If you want to find dark matter directly, your best hope is to gather a tremendous number of nucleons for it to interact with, wait an incredibly long period of time, and devise a device surrounding it capable of detecting even a single potential collision while distinguishing it from any background signals. That was the exact idea behind LUX, the Large Underground Xenon detector.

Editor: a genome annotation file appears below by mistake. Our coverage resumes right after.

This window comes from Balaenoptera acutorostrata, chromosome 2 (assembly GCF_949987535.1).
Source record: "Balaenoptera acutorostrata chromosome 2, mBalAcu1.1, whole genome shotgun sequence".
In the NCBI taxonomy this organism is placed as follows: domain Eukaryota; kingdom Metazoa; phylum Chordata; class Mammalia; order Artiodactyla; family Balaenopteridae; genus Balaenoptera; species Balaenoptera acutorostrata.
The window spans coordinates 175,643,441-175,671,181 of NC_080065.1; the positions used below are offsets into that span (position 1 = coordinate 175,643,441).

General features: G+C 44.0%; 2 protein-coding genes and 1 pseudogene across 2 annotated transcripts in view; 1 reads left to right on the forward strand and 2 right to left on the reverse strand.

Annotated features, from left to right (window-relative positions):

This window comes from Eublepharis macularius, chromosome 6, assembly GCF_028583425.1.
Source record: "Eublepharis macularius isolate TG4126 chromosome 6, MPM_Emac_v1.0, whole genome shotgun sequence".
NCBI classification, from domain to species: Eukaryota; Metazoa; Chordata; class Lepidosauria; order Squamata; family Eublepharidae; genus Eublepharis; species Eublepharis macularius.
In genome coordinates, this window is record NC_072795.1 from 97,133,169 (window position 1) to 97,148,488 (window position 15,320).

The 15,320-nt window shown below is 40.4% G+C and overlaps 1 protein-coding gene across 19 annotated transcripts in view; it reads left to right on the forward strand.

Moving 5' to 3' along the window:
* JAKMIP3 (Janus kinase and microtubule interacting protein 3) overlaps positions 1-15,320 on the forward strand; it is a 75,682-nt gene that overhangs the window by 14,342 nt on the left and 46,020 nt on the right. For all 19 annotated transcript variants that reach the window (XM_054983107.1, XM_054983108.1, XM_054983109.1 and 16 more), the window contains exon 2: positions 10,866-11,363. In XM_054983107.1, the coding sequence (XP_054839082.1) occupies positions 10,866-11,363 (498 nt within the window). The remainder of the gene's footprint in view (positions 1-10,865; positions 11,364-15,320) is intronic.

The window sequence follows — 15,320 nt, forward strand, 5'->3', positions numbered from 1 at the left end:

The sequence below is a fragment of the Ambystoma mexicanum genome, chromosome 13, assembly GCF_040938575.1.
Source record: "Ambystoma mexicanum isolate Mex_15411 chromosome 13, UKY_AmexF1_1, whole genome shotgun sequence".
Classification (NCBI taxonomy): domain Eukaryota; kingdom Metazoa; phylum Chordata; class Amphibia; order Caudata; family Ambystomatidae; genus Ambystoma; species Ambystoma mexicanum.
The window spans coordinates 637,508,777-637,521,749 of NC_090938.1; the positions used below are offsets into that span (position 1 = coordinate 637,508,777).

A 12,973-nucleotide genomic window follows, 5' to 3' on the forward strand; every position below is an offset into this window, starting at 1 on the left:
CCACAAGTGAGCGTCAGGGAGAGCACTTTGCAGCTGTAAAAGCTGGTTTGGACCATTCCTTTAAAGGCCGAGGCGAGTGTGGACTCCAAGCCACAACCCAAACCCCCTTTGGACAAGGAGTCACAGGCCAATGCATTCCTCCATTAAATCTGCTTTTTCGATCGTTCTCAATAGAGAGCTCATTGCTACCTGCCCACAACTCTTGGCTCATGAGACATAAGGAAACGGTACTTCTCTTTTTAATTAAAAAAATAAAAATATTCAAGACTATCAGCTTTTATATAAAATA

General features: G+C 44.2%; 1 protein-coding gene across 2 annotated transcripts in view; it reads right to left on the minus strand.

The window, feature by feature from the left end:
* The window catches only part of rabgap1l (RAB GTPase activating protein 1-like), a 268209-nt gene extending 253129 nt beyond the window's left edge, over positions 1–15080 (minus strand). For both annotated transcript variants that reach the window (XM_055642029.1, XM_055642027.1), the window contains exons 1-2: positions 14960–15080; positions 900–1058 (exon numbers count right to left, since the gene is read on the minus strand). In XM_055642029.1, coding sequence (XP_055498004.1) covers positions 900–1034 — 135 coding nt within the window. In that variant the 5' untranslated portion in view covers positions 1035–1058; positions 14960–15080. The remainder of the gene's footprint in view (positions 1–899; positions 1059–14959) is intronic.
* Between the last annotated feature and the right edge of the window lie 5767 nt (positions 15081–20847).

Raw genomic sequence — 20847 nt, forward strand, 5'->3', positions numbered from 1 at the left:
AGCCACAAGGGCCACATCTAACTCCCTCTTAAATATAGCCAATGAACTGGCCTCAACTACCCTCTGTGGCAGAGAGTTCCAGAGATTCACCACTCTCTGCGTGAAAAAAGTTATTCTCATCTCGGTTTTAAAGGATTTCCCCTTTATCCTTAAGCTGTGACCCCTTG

After a 20 month run with more than a third of a ton of liquid Xenon inside, the LUX collaboration has released their final results. Not only did they achieve four times the sensitivity they anticipated, but they didn’t detect a single event. This eliminates most models of WIMP dark matter, including from scenarios like supersymmetry and extra dimensions.